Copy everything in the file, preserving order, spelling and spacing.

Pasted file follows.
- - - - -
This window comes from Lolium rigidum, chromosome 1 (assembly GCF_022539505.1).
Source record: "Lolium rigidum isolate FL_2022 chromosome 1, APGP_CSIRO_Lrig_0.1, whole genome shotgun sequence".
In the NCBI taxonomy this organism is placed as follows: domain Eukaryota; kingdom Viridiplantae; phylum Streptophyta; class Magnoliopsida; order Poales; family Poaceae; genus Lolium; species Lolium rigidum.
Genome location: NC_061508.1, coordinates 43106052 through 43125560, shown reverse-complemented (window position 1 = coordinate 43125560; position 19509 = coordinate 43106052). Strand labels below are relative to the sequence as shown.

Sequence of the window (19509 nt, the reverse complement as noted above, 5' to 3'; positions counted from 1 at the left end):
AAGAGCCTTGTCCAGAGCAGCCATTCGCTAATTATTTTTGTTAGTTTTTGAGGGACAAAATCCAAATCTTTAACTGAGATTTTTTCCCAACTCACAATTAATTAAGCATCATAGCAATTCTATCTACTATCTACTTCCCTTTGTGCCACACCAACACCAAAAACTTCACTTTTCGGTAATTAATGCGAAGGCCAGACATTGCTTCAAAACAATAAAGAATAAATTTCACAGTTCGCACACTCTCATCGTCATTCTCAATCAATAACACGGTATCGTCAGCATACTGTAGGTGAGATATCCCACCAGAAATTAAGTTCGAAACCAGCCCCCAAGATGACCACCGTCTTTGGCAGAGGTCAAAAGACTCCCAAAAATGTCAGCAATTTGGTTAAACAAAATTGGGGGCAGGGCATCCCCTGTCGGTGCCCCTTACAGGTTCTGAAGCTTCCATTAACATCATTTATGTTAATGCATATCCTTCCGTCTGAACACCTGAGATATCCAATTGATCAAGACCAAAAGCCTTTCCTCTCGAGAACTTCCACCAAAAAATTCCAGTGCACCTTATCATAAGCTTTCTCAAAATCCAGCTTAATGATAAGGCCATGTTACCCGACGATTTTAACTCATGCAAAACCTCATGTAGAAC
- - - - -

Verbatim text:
This window comes from Lolium rigidum, chromosome 1 (assembly GCF_022539505.1).
Source record: "Lolium rigidum isolate FL_2022 chromosome 1, APGP_CSIRO_Lrig_0.1, whole genome shotgun sequence".
In the NCBI taxonomy this organism is placed as follows: domain Eukaryota; kingdom Viridiplantae; phylum Streptophyta; class Magnoliopsida; order Poales; family Poaceae; genus Lolium; species Lolium rigidum.
Genome location: NC_061508.1, coordinates 43106052 through 43125560, shown reverse-complemented (window position 1 = coordinate 43125560; position 19509 = coordinate 43106052). Strand labels below are relative to the sequence as shown.

Sequence of the window (19509 nt, the reverse complement as noted above, 5' to 3'; positions counted from 1 at the left end):
AAGAGCCTTGTCCAGAGCAGCCATTCGCTAATTATTTTTGTTAGTTTTTGAGGGACAAAATCCAAATCTTTAACTGAGATTTTTTCCCAACTCACAATTAATTAAGCATCATAGCAATTCTATCTACTATCTACTTCCCTTTGTGCCACACCAACACCAAAAACTTCACTTTTCGGTAATTAATGCGAAGGCCAGACATTGCTTCAAAACAATAAAGAATAAATTTCACAGTTCGCACACTCTCATCGTCATTCTCAATCAATAACACGGTATCGTCAGCATACTGTAGGTGAGATATCCCACCAGAAATTAAGTTCGAAACCAGCCCCCAAGATGACCACCGTCTTTGGCAGAGGTCAAAAGACTCCCAAAAATGTCAGCAATTTGGTTAAACAAAATTGGGGGCAGGGCATCCCCTGTCGGTGCCCCTTACAGGTTCTGAAGCTTCCATTAACATCATTTATGTTAATGCATATCCTTCCGTCTGAACACCTGAGATATCCAATTGATCAAGACCAAAAGCCTTTCCTCTCGAGAACTTCCACCAAAAAATTCCAGTGCACCTTATCATAAGCTTTCTCAAAATCCAGCTTAATGATAAGGCCATGTTACCCGACGATTTTAACTCATGCAAAACCTCATGTAGAAC